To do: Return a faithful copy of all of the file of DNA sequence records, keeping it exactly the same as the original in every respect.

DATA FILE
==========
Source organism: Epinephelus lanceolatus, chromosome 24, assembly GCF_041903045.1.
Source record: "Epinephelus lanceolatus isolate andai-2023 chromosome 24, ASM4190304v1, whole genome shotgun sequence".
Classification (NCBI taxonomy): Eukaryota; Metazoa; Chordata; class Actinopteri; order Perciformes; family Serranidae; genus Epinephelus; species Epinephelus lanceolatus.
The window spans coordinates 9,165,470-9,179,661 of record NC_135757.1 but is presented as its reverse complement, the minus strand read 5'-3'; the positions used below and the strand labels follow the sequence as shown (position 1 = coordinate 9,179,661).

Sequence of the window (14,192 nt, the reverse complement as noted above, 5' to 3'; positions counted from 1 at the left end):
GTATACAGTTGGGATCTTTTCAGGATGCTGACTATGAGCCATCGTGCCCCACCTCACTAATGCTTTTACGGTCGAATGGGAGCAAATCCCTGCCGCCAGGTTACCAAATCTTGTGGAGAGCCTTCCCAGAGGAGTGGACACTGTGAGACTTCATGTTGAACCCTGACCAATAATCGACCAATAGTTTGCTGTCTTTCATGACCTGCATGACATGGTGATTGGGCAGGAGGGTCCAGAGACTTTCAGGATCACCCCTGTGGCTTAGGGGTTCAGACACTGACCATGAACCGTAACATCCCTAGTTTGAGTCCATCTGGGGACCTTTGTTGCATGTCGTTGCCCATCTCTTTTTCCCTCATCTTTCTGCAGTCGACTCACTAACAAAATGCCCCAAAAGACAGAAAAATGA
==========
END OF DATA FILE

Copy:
Source organism: Epinephelus lanceolatus, chromosome 24, assembly GCF_041903045.1.
Source record: "Epinephelus lanceolatus isolate andai-2023 chromosome 24, ASM4190304v1, whole genome shotgun sequence".
Classification (NCBI taxonomy): Eukaryota; Metazoa; Chordata; class Actinopteri; order Perciformes; family Serranidae; genus Epinephelus; species Epinephelus lanceolatus.
The window spans coordinates 9,165,470-9,179,661 of record NC_135757.1 but is presented as its reverse complement, the minus strand read 5'-3'; the positions used below and the strand labels follow the sequence as shown (position 1 = coordinate 9,179,661).

Sequence of the window (14,192 nt, the reverse complement as noted above, 5' to 3'; positions counted from 1 at the left end):
GTATACAGTTGGGATCTTTTCAGGATGCTGACTATGAGCCATCGTGCCCCACCTCACTAATGCTTTTACGGTCGAATGGGAGCAAATCCCTGCCGCCAGGTTACCAAATCTTGTGGAGAGCCTTCCCAGAGGAGTGGACACTGTGAGACTTCATGTTGAACCCTGACCAATAATCGACCAATAGTTTGCTGTCTTTCATGACCTGCATGACATGGTGATTGGGCAGGAGGGTCCAGAGACTTTCAGGATCACCCCTGTGGCTTAGGGGTTCAGACACTGACCATGAACCGTAACATCCCTAGTTTGAGTCCATCTGGGGACCTTTGTTGCATGTCGTTGCCCATCTCTTTTTCCCTCATCTTTCTGCAGTCGACTCACTAACAAAATGCCCCAAAAGACAGAAAAATGA